Latest Research

Research Presentation
On February 21, nearly 70 people attended in New York, and over 150 people globally watched via YouTube Live, as three leading researchers presented comprehensive overviews of their studies and results. Drs. Greg Rose (Southern Illinois University), Lara Boyd and Rachel Weber (both from University of British Columbia) have been investigating the Arrowsmith Program and its outcomes for several years.

Following is a summary of the research findings:

As Norman Doidge wrote in his book, The Brain That Changes Itself, our brain is capable of change over our lifespan (neuroplasticity).  The current research on students in the Arrowsmith Program is demonstrating this fact – that the brains of students in the Arrowsmith Program are changing in positive directions and these changes are linked to positive changes in cognition, academic achievement and social/emotional behaviours.

Research findings from studies into the Arrowsmith Program were presented by Dr Greg Rose (Southern Illinois University), Dr Lara Boyd (University of British Columbia) and Dr Rachel Weber (University of British Columbia) in New York in February 2019. Data was collected from students in the Arrowsmith Program in six schools (two in the U.S. and four in Canada). The results demonstrated:

Significant positive changes in the following Cognitive Domains: 

  • long-term memory
  • visual working memory [Visual working memory is a cognitive system that maintains visual information in memory so that it can be quickly accessed to serve the needs of ongoing task]
  • efficiency and speed of cognitive processing [Processing speed is defined as the time it takes a person to do a mental task. It is related to the speed in which a person can understand and react to the information they receive. In other words, processing speed is the time between receiving and responding to a stimulus. The higher the processing speed, the more efficiently a person is able to think and learn.]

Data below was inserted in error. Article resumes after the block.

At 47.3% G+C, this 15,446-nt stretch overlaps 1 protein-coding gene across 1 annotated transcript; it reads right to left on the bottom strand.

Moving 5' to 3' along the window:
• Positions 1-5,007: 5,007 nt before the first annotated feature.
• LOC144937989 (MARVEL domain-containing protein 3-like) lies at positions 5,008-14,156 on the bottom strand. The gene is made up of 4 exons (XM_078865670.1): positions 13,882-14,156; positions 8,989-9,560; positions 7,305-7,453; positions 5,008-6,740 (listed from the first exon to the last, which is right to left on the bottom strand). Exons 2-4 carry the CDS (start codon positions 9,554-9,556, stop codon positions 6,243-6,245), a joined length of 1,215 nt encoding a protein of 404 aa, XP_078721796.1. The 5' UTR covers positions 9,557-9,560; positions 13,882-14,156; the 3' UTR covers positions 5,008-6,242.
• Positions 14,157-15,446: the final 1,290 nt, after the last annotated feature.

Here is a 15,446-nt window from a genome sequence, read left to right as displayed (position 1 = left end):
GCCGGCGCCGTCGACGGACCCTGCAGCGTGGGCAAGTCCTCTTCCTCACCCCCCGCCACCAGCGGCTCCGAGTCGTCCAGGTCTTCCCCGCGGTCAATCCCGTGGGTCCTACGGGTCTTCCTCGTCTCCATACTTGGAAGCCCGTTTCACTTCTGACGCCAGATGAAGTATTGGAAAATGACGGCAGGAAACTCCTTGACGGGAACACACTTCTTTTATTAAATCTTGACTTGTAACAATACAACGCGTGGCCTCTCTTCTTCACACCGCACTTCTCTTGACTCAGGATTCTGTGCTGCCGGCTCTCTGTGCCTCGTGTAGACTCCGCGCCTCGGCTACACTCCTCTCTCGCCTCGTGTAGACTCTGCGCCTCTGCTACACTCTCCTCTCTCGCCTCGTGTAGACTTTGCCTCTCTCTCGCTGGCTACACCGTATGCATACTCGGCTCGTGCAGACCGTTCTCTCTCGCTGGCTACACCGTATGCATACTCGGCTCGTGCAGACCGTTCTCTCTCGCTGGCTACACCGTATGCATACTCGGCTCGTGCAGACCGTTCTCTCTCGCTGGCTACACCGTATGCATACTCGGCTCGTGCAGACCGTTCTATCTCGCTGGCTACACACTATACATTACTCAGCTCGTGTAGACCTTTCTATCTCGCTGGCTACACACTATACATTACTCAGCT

• reasoning
  • visual-auditory learning [This measures the ability to learn, store and retrieve a series of visual-auditory associations. The individual is required to learn to associate symbols with words and read sentences comprised of these symbols based on memory of the auditory association of the word and the symbol. This ability is related to associative memory for learning vocabulary and for reading]
  • verbal fluency [This measures an aspect of long-term retrieval and fluency of retrieval from stored knowledge]
  • vigilance [This measures a student’s performance on a task that requires sustained attention and resistance from distraction]

Significant improvements in Attention:

  • staying focused
  • paying attention
  • listening well

Significant improvements in the Academic Domains of:

  • reading fluency (reading speed)
  • word reading
  • spelling
  • maths fluency [This measures a student’s ability to solve simple addition, subtraction and multiplication facts quickly]
  • computation [This measures a student’s ability to perform paper and pencil maths computations. Items range from writing numbers through numerical operations of addition, subtraction, multiplication, division]
  • academic fluency [This measures a student’s ability to quickly read short sentences, do simple maths calculations, and write simple sentences]

Significant improvements in social/emotional behaviours in the areas of:

  • leadership
  • adaptability
  • social skills

Reduction in symptoms of:

  • depression
  • anxiety
  • withdrawal
  • conduct problems [engaging in antisocial and rule-breaking behaviour], aggression, hyperactivity

Significant improvements in activities of daily living:

  • acts in safe manner
  • organizes chores
  • following routines

The full presentation can be found on YouTube:Watch the video of the latest research